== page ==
The apparent lack of profound molecular and behavioral consequences does not necessarily mean that Snord115 is of minor relevance. As a case in point, we observed changes in the excitability of 5-HT neuronal circuitries in living Snord115-KO mice (B. Guiard, personal communication). More broadly, the lack of SNORD115 might only have observable phenotypic consequences in sensitized genetic contexts, for example when expression of the other flanking co-regulated paternally expressed genes is also disrupted as observed in the vast majority of PWS people or in PWS-IC mice. Consistent with that possibility, mice simultaneously deleted for Snord115 and Snord116 genes display more severe phenotypes than single Snord115- or Snord116-KO mice (Boursereau, Marty et al. unpublished observations). Finally, and in the same vein, loss of SNORD115 might only become apparent under perturbed metabolic contexts, perhaps as ‘secondary disease-effects’ once obesity is fully established in individuals with PWS.

There are other limitations commonly known to blur phenotypes in constitutive KO models. An obvious caveat is that any tissues, and especially brain, are composed of heterogeneous cell populations. For instance, transcriptomic analyses of single cells in mouse hypothalamus identified 34 neuronal cell clusters (Chen et al., 2017). Pomc neurons represent a few per cent of these hypothalamic neurons with only 30–40% expressing Htr2c (Lam et al., 2017). Assuming that Snord115 mostly regulates Htr2c processing in the minority of Pomc neurons, it might then be illusory to hope detecting robust molecular changes in a mixture of molecularly and phenotypically diverse neurons. An additional layer of complexity may also arise from poorly understood ‘adaptive mechanisms’ which increase the density of the fully edited (VGV) HTR2C receptor at the cell membranes, very likely compensating for its diminished activity (Kawahara et al., 2008; Morabito et al., 2010a; Olaghere da Silva et al., 2010). Finally, how site-specific RNA editing is regulated remains a topic of intense research (Freund et al., 2020 and references therein). Initial studies based on Sanger sequencing methods claimed that Htr2c editing is dynamically regulated in a context-dependent manner, particularly depending on serotonin levels (Schmauss, 2003). Yet, more recent high-throughput sequencing analyses did not fully confirm all these earlier findings. Only rather subtle RNA editing changes were noticed with respect to genetic background or serotonin content (Abbas et al., 2010; Morabito et al., 2010b), disease states (O'Neil and Emeson, 2012; Zhu et al., 2012), pharmacological manipulations (Abbas et al., 2010) or reovirus infections (Hood et al., 2014). Hence, Htr2c RNA editing appears robustly controlled very likely by distinct overlapping mechanisms and Snord115 might only be one of these regulators. Keeping these potential limitations in mind, future studies involving conditional Snord115 gene deletion together with single neuron analyses are now required to fully apprehend how loss of SNORD115 may shape HTR2C-mediated neuronal functions and thus possibly the pathophysiology of PWS.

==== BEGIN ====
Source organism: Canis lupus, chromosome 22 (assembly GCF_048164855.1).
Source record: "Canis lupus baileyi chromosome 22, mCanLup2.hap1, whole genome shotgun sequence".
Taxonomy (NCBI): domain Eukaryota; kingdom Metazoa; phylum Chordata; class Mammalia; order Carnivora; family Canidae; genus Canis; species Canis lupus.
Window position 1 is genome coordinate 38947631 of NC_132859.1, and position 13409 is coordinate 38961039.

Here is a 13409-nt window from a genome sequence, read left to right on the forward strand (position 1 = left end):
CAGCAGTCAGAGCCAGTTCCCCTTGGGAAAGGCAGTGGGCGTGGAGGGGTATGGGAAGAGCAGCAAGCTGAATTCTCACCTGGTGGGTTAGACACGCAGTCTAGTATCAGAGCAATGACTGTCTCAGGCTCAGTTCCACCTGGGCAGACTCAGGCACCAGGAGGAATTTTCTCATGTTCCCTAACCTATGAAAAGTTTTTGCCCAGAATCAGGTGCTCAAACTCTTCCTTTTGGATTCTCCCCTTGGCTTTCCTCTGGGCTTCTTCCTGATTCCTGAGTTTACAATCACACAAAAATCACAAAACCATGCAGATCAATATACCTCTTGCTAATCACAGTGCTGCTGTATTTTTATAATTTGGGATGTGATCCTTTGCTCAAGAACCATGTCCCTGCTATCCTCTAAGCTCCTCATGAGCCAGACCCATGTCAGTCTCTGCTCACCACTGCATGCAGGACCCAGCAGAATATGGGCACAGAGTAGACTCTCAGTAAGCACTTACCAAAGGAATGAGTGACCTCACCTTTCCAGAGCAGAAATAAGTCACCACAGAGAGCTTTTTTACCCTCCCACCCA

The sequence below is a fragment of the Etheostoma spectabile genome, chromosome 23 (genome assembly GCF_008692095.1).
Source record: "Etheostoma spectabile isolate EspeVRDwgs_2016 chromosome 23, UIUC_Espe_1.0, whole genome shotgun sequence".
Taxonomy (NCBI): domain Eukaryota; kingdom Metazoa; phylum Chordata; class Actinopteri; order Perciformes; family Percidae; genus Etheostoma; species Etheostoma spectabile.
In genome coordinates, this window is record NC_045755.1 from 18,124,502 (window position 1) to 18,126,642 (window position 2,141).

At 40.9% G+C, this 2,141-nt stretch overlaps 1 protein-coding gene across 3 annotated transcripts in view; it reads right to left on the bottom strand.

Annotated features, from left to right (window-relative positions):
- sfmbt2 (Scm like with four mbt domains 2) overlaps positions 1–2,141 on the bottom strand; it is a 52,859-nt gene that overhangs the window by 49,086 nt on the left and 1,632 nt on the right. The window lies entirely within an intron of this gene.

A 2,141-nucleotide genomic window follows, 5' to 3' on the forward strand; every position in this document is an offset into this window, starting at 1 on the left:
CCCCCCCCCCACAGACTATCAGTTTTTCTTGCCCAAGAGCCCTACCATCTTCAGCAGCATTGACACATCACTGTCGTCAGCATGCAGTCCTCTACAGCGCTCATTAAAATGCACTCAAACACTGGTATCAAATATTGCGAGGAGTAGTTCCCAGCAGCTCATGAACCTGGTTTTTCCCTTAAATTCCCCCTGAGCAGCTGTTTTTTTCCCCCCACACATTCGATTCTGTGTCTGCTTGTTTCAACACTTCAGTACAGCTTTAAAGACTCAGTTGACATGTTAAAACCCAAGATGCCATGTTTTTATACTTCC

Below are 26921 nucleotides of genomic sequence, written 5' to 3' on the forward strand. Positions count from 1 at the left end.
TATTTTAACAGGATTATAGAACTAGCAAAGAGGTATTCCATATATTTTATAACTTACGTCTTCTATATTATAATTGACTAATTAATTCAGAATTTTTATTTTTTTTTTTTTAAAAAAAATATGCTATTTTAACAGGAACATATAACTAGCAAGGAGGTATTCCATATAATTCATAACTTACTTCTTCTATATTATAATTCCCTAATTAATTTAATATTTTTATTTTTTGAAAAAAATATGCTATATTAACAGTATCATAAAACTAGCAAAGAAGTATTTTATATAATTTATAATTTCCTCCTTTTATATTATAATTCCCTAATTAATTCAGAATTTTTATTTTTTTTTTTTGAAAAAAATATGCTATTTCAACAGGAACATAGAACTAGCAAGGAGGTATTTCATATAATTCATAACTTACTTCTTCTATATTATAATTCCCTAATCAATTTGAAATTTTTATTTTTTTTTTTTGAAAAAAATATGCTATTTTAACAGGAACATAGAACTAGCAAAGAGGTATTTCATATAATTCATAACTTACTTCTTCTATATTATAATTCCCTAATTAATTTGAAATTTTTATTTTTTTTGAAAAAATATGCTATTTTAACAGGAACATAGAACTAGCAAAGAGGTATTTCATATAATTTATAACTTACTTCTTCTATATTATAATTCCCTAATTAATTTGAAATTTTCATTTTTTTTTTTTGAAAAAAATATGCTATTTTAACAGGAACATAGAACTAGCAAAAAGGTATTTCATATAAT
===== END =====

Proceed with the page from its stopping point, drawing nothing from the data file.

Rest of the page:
Materials and methods

Mice housing and breeding

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Animal procedures were approved by the University of Toulouse and CNRS Institutional Animal Care Committee (DAP2016061716367988 and DAP2018011214542827). The animal housing facility met CNRS standards. Mice were housed in a temperature-controlled room with a 12 hr light–dark cycler and access to water and food ad libitum, either regular chow diet or HFD diet (ssniff DIO – 60 kJ% fat [Lard]). We backcrossed to C57BL/6J genetic background for at least eight generations before proceeding to behavioral and metabolic analyses. Upon euthanasia, tissues were harvested, weighted and immediately snapfrozen in liquid nitrogen and stored at −80°C.

Generation of Snord115 knock-out mouse model

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A Snord115 knock-out mouse model was generated by co-injecting zygotes isolated from (C57BL/6JxCBA) F1 mice with in vitro transcribed Cas9 encoding mRNA (GeneArt CRISPR nuclease mRNA, Invitrogen) and two guide RNAs (MEGAshortscript T7 Transcription Kit; Ambion) designed to base-pair upstream and downstream of Snord115 gene array (crispr.mit.edu tool). Briefly, prepubertale (C57BL/6JxCBA) F1 female (4–6 weeks old) were superovulated by IP injection of 5IU PMS and 5IU hCG at an interval of 46 hr and mated overnight with (C57BL/6JxCBA) F1 adult male mice. Zygotes were collected after 22 hr of hCG injection. Microinjection was performed using an Eppendorf microinjector. Typically, a few picoliters of Cas9 mRNA (100 ng/µL) and in vitro transcribed sgRNAs (25 ng/µL each) were co-injected into cytoplasm and pronuclei of zygote. Injected zygotes were then cultured in M16 medium until blastocyst stage for analyzing cleavage efficiency or directly transferred into the oviductal ampullas of pseudopregnant female mice (around 20 embryos per female). Following the CRISPR/Cas9 procedure, pups born were selected by PCR on genomic DNA from tail tips (Wizard Genomic DNA Purification Kit; Promega). Primers are listed in Supplementary file 4.